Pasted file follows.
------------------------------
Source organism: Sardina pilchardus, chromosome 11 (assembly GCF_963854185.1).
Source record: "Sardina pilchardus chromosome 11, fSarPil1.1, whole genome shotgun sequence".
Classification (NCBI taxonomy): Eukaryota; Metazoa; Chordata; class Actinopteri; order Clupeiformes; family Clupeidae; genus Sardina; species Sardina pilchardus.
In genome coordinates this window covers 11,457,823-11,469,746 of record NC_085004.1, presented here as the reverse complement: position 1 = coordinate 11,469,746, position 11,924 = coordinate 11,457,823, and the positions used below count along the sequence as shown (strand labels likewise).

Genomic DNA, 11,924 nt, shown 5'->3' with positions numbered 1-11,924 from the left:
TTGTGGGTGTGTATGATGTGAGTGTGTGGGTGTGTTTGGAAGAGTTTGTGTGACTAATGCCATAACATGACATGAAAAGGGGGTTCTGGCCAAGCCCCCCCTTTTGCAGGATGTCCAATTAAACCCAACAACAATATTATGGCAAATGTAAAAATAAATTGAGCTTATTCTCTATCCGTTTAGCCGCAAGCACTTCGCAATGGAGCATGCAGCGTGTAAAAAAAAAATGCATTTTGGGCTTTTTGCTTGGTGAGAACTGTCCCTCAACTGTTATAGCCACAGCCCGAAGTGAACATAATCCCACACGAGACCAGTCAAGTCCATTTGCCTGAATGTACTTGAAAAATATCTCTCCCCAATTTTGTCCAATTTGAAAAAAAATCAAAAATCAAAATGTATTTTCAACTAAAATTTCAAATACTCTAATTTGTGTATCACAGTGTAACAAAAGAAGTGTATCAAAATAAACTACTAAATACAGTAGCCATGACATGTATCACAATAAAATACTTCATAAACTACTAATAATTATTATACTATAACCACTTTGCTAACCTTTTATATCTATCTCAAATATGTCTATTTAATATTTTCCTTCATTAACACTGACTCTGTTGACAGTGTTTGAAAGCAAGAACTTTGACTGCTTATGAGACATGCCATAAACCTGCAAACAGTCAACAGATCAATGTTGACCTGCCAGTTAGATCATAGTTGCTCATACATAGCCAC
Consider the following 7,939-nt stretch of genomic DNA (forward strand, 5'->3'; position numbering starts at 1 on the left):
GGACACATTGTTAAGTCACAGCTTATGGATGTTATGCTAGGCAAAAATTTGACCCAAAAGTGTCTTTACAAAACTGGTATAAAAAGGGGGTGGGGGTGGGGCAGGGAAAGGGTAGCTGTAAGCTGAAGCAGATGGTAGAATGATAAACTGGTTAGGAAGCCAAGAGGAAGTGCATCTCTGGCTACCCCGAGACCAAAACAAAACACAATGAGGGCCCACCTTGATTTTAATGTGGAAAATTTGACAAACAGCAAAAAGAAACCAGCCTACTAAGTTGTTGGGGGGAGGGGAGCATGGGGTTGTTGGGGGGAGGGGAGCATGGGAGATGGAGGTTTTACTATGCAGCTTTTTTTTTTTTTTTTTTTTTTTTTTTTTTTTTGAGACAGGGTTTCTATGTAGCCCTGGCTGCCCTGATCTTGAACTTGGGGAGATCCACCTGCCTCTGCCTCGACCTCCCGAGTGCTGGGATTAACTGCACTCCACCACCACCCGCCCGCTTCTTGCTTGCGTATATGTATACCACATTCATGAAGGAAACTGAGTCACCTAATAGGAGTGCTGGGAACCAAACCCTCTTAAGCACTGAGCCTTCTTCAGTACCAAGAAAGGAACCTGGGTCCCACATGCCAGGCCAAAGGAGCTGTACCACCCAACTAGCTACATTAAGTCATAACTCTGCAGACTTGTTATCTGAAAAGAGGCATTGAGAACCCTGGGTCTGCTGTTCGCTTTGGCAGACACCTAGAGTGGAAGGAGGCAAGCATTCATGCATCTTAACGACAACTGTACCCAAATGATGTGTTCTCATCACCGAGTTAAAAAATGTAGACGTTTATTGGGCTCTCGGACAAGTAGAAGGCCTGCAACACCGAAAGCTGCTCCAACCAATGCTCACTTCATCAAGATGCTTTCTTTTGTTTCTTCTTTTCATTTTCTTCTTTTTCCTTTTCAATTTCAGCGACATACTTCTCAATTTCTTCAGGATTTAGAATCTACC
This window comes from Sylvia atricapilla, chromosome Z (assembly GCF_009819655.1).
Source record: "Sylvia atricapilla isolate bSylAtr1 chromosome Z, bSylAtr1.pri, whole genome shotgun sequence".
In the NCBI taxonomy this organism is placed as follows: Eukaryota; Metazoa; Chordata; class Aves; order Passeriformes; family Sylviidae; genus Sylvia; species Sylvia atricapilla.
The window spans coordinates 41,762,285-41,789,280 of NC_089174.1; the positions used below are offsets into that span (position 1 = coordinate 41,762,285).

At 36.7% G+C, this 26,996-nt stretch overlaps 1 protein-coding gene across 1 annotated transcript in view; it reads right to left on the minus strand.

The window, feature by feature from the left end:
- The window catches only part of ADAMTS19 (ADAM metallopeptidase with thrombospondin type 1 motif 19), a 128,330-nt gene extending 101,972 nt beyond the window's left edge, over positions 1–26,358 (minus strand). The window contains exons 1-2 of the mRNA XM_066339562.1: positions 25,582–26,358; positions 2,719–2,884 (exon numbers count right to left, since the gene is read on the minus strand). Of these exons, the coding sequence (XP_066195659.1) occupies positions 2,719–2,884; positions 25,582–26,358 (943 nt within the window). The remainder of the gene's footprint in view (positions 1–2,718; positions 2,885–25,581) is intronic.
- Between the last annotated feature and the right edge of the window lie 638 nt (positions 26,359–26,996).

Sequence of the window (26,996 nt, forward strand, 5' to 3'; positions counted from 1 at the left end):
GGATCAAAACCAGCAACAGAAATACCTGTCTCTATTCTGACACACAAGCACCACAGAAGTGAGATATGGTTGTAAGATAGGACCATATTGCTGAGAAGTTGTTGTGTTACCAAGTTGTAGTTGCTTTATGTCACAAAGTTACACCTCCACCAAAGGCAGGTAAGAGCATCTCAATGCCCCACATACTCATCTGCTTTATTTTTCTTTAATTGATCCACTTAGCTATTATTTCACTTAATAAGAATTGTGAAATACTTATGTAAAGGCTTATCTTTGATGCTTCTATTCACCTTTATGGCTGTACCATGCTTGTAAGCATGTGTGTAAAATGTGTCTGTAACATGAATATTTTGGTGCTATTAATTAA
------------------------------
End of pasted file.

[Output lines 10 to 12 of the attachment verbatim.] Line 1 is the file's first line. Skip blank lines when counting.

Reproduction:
Source record: "Sylvia atricapilla isolate bSylAtr1 chromosome Z, bSylAtr1.pri, whole genome shotgun sequence".
In the NCBI taxonomy this organism is placed as follows: Eukaryota; Metazoa; Chordata; class Aves; order Passeriformes; family Sylviidae; genus Sylvia; species Sylvia atricapilla.
The window spans coordinates 41,762,285-41,789,280 of NC_089174.1; the positions used below are offsets into that span (position 1 = coordinate 41,762,285).